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Published April 1, 2010 | Supplemental Material + Accepted Version
Journal Article Open

Molecular and Cellular Approaches for Diversifying and Extending Optogenetics


Optogenetic technologies employ light to control biological processes within targeted cells in vivo with high temporal precision. Here, we show that application of molecular trafficking principles can expand the optogenetic repertoire along several long-sought dimensions. Subcellular and transcellular trafficking strategies now permit (1) optical regulation at the far-red/infrared border and extension of optogenetic control across the entire visible spectrum, (2) increased potency of optical inhibition without increased light power requirement (nanoampere-scale chloride-mediated photocurrents that maintain the light sensitivity and reversible, step-like kinetic stability of earlier tools), and (3) generalizable strategies for targeting cells based not only on genetic identity, but also on morphology and tissue topology, to allow versatile targeting when promoters are not known or in genetically intractable organisms. Together, these results illustrate use of cell-biological principles to enable expansion of the versatile fast optogenetic technologies suitable for intact-systems biology and behavior.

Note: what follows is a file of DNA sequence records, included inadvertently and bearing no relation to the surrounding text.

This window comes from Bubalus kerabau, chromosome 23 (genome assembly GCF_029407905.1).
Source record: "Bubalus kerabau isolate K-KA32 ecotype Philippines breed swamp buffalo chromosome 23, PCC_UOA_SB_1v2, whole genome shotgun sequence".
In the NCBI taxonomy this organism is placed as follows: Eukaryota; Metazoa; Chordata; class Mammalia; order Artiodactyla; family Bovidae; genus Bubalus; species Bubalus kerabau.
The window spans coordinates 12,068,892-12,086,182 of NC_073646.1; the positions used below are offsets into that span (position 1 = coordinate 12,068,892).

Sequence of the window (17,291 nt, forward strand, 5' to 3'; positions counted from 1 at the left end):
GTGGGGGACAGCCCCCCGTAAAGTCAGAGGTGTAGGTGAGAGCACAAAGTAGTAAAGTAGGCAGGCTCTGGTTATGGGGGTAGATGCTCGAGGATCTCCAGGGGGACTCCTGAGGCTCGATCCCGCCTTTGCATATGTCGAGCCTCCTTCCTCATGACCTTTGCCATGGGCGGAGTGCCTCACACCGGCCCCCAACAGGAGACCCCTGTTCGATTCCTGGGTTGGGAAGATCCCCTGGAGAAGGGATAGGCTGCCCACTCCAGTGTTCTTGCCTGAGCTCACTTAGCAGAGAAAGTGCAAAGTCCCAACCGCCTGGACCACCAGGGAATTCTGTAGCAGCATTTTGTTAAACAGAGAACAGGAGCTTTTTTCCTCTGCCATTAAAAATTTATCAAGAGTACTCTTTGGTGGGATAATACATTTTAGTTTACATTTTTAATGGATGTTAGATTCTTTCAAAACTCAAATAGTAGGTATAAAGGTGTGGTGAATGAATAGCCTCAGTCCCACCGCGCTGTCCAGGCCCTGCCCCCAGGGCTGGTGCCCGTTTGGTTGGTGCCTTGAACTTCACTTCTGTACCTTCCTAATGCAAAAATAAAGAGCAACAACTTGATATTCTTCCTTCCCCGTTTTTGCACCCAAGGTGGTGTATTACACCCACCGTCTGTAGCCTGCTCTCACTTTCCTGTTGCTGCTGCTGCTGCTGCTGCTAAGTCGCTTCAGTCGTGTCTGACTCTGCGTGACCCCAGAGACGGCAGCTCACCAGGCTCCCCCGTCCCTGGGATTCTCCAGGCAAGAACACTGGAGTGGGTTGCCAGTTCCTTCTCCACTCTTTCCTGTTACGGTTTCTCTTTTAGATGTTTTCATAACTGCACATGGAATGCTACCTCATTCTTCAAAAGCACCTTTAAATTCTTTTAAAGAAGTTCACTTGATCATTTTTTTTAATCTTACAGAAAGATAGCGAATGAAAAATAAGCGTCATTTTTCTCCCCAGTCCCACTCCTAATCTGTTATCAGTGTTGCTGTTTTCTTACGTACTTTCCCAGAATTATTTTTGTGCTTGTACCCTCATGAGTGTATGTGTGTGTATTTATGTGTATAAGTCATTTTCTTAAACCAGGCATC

Additional Information

© 2010 Elsevier Inc. Received: October 9, 2009; Revised: January 11, 2010; Accepted: February 18, 2010; Published online: March 18, 2010. V.G. is supported by the Stanford Interdisciplinary Graduate Fellowship, F.Z. by the National Institutes of Health (NIH) and Harvard Society of Fellows, J.M. by the Stanford Medical Scientist Training Program, R.P. by the NIH, I.D. by the German Academic Exchange Service and the Human Frontier Science Program, I.G. by the Machiah Foundation and the Weizmann Institute, K.T. by the National Alliance for Research on Schizophrenia and Depression, and K.D. by the Woo, Keck, Snyder, McKnight, Yu, and Coulter Foundations, as well as by the California Institute of Regenerative Medicine, the National Science Foundation, and the NIH. We thank the entire Deisseroth lab for their support.

Attached Files

Accepted Version - nihms-625704.pdf

Supplemental Material - mmc1.pdf


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